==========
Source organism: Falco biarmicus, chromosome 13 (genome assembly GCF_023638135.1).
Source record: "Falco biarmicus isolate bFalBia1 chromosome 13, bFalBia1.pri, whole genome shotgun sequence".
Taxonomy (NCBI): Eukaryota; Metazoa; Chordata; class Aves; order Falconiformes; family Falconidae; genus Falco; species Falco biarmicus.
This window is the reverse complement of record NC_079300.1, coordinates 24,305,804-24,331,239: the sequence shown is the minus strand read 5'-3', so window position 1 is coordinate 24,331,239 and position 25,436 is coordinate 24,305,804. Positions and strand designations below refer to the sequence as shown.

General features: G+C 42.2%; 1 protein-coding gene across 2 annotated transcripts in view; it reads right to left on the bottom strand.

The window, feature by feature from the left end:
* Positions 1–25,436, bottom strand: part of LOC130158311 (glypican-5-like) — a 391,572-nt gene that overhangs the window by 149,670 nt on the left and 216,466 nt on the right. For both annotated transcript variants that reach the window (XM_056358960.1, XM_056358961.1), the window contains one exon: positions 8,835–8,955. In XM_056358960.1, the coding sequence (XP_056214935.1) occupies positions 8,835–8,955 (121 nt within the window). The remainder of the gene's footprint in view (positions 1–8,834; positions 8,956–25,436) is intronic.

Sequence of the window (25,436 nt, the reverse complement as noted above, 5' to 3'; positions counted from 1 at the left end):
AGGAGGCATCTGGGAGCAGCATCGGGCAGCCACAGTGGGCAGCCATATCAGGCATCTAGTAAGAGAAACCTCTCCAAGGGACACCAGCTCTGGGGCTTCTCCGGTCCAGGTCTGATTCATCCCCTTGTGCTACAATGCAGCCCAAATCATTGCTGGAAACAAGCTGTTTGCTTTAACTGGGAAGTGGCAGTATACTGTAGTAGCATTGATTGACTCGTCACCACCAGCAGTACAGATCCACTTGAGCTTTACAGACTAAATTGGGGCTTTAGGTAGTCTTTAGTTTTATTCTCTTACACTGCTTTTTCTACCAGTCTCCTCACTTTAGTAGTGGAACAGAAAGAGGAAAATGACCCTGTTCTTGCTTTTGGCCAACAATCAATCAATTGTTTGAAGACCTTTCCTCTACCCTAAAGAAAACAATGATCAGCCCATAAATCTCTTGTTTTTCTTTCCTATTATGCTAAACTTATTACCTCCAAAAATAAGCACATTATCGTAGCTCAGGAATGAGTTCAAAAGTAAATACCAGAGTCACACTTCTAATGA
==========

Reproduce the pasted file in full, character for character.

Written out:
Source organism: Falco biarmicus, chromosome 13 (genome assembly GCF_023638135.1).
Source record: "Falco biarmicus isolate bFalBia1 chromosome 13, bFalBia1.pri, whole genome shotgun sequence".
Taxonomy (NCBI): Eukaryota; Metazoa; Chordata; class Aves; order Falconiformes; family Falconidae; genus Falco; species Falco biarmicus.
This window is the reverse complement of record NC_079300.1, coordinates 24,305,804-24,331,239: the sequence shown is the minus strand read 5'-3', so window position 1 is coordinate 24,331,239 and position 25,436 is coordinate 24,305,804. Positions and strand designations below refer to the sequence as shown.

General features: G+C 42.2%; 1 protein-coding gene across 2 annotated transcripts in view; it reads right to left on the bottom strand.

The window, feature by feature from the left end:
* Positions 1–25,436, bottom strand: part of LOC130158311 (glypican-5-like) — a 391,572-nt gene that overhangs the window by 149,670 nt on the left and 216,466 nt on the right. For both annotated transcript variants that reach the window (XM_056358960.1, XM_056358961.1), the window contains one exon: positions 8,835–8,955. In XM_056358960.1, the coding sequence (XP_056214935.1) occupies positions 8,835–8,955 (121 nt within the window). The remainder of the gene's footprint in view (positions 1–8,834; positions 8,956–25,436) is intronic.

Sequence of the window (25,436 nt, the reverse complement as noted above, 5' to 3'; positions counted from 1 at the left end):
AGGAGGCATCTGGGAGCAGCATCGGGCAGCCACAGTGGGCAGCCATATCAGGCATCTAGTAAGAGAAACCTCTCCAAGGGACACCAGCTCTGGGGCTTCTCCGGTCCAGGTCTGATTCATCCCCTTGTGCTACAATGCAGCCCAAATCATTGCTGGAAACAAGCTGTTTGCTTTAACTGGGAAGTGGCAGTATACTGTAGTAGCATTGATTGACTCGTCACCACCAGCAGTACAGATCCACTTGAGCTTTACAGACTAAATTGGGGCTTTAGGTAGTCTTTAGTTTTATTCTCTTACACTGCTTTTTCTACCAGTCTCCTCACTTTAGTAGTGGAACAGAAAGAGGAAAATGACCCTGTTCTTGCTTTTGGCCAACAATCAATCAATTGTTTGAAGACCTTTCCTCTACCCTAAAGAAAACAATGATCAGCCCATAAATCTCTTGTTTTTCTTTCCTATTATGCTAAACTTATTACCTCCAAAAATAAGCACATTATCGTAGCTCAGGAATGAGTTCAAAAGTAAATACCAGAGTCACACTTCTAATGA